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Kevin Durant on the KD11, His Past with Nike and Speaking His Mind

Slam Online

There’s a group of high school kids running full court at Nike’s NYHQ. A few of them are extra bouncy, winding up for one-handed windmill dunks and tomahawks that might dent the rim. Their coaches, who are only a few years older than them, are emphatically screaming over the music that’s playing, shouting out defensive instructions and talking a little bit of trash.

Kevin Durant’s off to the side of the court shooting the photos that you see below. He’s a two-time NBA champion, more than a decade older than these hoopers, with an Olympic Gold Medal and four scoring titles to his name. But he can’t stop watching the action. Every single second that he’s not posing, his eyes are on the court to his right. He’s not being a diva about it, either. He’s laughing and fooling around with our photographer, cheesing and mean-mugging. But this dude is legitimately obsessed with the game—that much is clear.


He stops for a moment to speak with the young bulls. “Y’all know me, I just hoop,” he says, almost like he expects the same from them. Just go and play.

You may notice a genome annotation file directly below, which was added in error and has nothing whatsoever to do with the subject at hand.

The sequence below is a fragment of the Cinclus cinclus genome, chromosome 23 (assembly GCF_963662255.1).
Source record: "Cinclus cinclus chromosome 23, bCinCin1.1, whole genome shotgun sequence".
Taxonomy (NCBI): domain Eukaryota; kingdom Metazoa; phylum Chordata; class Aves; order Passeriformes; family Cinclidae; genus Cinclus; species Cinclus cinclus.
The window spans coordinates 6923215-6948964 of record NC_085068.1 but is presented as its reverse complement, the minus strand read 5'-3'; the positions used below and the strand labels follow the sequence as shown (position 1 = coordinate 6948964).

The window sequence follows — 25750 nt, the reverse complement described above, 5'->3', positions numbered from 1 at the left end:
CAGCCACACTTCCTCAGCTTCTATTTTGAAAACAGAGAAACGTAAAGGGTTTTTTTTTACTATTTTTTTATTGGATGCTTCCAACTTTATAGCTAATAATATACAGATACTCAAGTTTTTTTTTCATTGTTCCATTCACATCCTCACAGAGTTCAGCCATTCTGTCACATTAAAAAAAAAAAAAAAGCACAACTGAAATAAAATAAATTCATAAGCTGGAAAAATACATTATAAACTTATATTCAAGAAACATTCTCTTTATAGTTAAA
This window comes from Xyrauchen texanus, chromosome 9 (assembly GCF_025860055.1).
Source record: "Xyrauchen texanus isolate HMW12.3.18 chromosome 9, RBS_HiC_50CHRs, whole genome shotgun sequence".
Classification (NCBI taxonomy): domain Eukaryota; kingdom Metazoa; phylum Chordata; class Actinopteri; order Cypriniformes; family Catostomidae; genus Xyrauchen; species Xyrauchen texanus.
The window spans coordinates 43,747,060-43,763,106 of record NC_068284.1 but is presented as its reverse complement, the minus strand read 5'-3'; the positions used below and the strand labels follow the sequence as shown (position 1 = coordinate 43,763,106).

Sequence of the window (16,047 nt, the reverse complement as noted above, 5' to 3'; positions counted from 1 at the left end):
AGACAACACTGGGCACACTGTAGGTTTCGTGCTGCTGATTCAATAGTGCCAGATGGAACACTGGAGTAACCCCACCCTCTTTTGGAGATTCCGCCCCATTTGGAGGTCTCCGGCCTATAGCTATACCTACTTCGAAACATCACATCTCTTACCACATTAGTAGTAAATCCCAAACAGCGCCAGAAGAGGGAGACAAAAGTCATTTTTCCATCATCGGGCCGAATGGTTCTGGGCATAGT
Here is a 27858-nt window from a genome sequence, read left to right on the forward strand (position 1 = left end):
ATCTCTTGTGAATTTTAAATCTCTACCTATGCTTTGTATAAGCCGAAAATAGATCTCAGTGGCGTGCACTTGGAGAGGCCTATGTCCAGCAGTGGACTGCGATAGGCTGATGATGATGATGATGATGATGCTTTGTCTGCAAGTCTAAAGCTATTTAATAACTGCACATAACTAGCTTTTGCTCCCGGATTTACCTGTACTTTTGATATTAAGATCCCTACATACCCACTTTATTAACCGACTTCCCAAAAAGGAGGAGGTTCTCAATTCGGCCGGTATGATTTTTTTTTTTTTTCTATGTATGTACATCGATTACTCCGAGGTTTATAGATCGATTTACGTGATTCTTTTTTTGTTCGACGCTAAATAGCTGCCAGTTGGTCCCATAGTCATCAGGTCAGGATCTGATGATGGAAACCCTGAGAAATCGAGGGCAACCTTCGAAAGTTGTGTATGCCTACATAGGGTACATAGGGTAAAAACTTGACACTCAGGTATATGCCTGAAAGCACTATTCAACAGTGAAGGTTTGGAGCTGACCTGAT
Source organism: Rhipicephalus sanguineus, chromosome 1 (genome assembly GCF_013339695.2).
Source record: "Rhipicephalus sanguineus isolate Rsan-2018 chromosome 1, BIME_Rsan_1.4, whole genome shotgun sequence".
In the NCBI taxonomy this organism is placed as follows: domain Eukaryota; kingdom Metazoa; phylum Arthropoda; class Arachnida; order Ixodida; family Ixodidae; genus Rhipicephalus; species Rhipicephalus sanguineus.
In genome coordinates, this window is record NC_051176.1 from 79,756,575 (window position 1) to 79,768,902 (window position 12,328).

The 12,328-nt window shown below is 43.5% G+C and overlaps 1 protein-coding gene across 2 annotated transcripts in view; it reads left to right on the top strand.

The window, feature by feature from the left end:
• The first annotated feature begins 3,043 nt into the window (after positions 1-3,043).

He gifts the kids with KD11s and daps up a few of them. A little bit later he takes a moment to watch them get after it. He’s got this mini-smile curling up the entire time he’s peeping game.

On this day, it’s a month since Durant tore down the Cavaliers in a monumental Game 3 performance, capped by a clutch three-pointer from the left wing that effectively won the Finals. There he stood, for a beat. No smile. Centerstage with venom radiating off him. Eyes motionless. A cold-blooded killer.

Durant’s at the height of his powers and people are mad about it. Real mad. From talk shows to Twitter, there’s nobody in the League that receives the amount of hate that comes his way. And he knows it. He’s quick to snap on foolish Twitter users or ill-informed journalists, forever trying to guard himself against the hostility.

But there’s no denying his greatness anymore. It’s time to recognize: he’s one of the most gifted scorers the game has ever seen. And when he’s not being constantly attacked, he’s just tryna chill.


Durant’s friendly and a little quiet at our shoot. He’s being trailed by a squad of people but he doesn’t carry that hectic vibe. His energy is way more Cali than it is New York.